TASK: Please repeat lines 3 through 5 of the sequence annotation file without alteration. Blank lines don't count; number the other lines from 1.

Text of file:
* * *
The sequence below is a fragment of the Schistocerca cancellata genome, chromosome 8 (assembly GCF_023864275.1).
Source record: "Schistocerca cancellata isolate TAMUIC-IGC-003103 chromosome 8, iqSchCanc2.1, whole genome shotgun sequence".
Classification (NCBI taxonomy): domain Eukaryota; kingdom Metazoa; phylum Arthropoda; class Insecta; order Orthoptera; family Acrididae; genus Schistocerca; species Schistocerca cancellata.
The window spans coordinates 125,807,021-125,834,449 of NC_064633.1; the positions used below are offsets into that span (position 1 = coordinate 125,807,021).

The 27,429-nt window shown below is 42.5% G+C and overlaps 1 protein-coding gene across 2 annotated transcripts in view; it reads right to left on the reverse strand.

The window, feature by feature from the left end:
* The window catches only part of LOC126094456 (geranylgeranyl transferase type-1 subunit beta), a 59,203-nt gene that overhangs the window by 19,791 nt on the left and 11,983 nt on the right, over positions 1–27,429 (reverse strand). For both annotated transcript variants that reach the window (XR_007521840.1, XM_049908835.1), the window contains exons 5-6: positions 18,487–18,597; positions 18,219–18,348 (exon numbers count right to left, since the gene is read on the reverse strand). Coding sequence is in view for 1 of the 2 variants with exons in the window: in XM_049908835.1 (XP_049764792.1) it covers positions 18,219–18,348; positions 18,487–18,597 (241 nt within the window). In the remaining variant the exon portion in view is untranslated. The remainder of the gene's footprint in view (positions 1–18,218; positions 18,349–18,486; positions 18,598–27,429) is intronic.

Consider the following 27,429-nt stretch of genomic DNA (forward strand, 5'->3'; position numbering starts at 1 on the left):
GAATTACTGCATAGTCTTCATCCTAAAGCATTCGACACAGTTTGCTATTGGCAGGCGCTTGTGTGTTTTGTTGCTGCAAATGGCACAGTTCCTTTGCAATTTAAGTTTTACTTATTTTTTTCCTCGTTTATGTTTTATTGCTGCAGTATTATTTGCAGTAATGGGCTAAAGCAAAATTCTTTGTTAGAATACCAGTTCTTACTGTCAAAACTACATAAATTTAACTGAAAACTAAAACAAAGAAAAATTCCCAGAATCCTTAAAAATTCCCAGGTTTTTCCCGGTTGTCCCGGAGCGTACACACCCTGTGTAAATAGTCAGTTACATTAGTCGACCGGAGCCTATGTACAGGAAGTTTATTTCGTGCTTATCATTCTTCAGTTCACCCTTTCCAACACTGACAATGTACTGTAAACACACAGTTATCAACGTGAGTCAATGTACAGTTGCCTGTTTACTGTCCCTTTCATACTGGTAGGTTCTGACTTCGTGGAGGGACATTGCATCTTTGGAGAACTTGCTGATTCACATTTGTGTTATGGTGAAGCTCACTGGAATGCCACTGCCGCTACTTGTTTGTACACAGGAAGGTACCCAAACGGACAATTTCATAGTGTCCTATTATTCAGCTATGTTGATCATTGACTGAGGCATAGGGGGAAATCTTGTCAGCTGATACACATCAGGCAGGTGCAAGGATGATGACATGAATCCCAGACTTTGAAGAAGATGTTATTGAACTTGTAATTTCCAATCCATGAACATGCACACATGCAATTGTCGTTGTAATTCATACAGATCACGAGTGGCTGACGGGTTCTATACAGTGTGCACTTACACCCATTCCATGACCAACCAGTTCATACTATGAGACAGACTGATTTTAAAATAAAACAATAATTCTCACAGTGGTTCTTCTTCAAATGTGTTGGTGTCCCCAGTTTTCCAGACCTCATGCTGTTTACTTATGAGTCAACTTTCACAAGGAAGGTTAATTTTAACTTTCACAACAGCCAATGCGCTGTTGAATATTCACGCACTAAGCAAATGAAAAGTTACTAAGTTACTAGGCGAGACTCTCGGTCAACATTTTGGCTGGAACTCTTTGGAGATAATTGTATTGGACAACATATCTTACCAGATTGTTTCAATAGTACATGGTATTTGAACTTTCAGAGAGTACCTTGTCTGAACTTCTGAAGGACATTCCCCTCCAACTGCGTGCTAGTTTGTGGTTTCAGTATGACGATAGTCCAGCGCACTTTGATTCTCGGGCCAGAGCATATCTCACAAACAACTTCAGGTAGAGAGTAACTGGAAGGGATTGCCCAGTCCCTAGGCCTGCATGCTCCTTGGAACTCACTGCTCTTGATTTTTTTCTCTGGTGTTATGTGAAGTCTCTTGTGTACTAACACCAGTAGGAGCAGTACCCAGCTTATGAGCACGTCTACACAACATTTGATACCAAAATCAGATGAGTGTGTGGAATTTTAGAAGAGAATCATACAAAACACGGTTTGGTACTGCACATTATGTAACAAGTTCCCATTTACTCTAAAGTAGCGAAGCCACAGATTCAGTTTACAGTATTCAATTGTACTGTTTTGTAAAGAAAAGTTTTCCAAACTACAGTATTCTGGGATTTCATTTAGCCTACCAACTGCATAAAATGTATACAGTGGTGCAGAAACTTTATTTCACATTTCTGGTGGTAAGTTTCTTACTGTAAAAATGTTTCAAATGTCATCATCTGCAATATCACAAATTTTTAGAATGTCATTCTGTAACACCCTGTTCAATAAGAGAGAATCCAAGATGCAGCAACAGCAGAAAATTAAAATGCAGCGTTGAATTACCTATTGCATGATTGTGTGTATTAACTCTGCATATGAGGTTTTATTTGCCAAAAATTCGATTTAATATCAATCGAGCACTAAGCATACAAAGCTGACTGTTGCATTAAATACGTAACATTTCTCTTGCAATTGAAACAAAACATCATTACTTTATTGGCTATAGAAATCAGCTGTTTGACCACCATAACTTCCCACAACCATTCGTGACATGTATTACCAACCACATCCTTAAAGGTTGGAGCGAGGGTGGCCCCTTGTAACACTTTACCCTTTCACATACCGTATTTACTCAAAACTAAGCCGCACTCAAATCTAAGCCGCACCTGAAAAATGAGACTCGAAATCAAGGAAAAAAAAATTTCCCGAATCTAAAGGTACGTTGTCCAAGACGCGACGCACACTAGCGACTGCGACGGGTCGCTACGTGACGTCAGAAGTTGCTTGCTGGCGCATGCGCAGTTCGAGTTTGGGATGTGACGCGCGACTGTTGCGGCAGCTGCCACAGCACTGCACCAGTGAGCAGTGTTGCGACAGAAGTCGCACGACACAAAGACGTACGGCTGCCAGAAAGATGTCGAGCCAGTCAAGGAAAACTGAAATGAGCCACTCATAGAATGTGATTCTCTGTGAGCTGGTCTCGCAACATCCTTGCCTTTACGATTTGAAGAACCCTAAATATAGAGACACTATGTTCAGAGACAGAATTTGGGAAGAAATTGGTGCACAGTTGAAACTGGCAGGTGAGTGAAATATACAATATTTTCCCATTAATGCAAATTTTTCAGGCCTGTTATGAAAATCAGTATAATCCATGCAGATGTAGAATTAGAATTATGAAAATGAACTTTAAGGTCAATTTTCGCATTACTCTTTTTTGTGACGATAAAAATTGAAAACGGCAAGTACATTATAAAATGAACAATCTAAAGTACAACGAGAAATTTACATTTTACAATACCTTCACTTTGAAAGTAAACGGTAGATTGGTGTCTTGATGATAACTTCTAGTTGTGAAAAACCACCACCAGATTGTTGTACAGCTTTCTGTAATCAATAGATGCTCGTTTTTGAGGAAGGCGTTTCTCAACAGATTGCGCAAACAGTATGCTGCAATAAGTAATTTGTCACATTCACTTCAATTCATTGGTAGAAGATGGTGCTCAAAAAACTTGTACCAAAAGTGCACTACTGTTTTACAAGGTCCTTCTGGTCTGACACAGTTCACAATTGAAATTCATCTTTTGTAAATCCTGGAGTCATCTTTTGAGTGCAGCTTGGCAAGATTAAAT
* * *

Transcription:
Classification (NCBI taxonomy): domain Eukaryota; kingdom Metazoa; phylum Arthropoda; class Insecta; order Orthoptera; family Acrididae; genus Schistocerca; species Schistocerca cancellata.
The window spans coordinates 125,807,021-125,834,449 of NC_064633.1; the positions used below are offsets into that span (position 1 = coordinate 125,807,021).

The 27,429-nt window shown below is 42.5% G+C and overlaps 1 protein-coding gene across 2 annotated transcripts in view; it reads right to left on the reverse strand.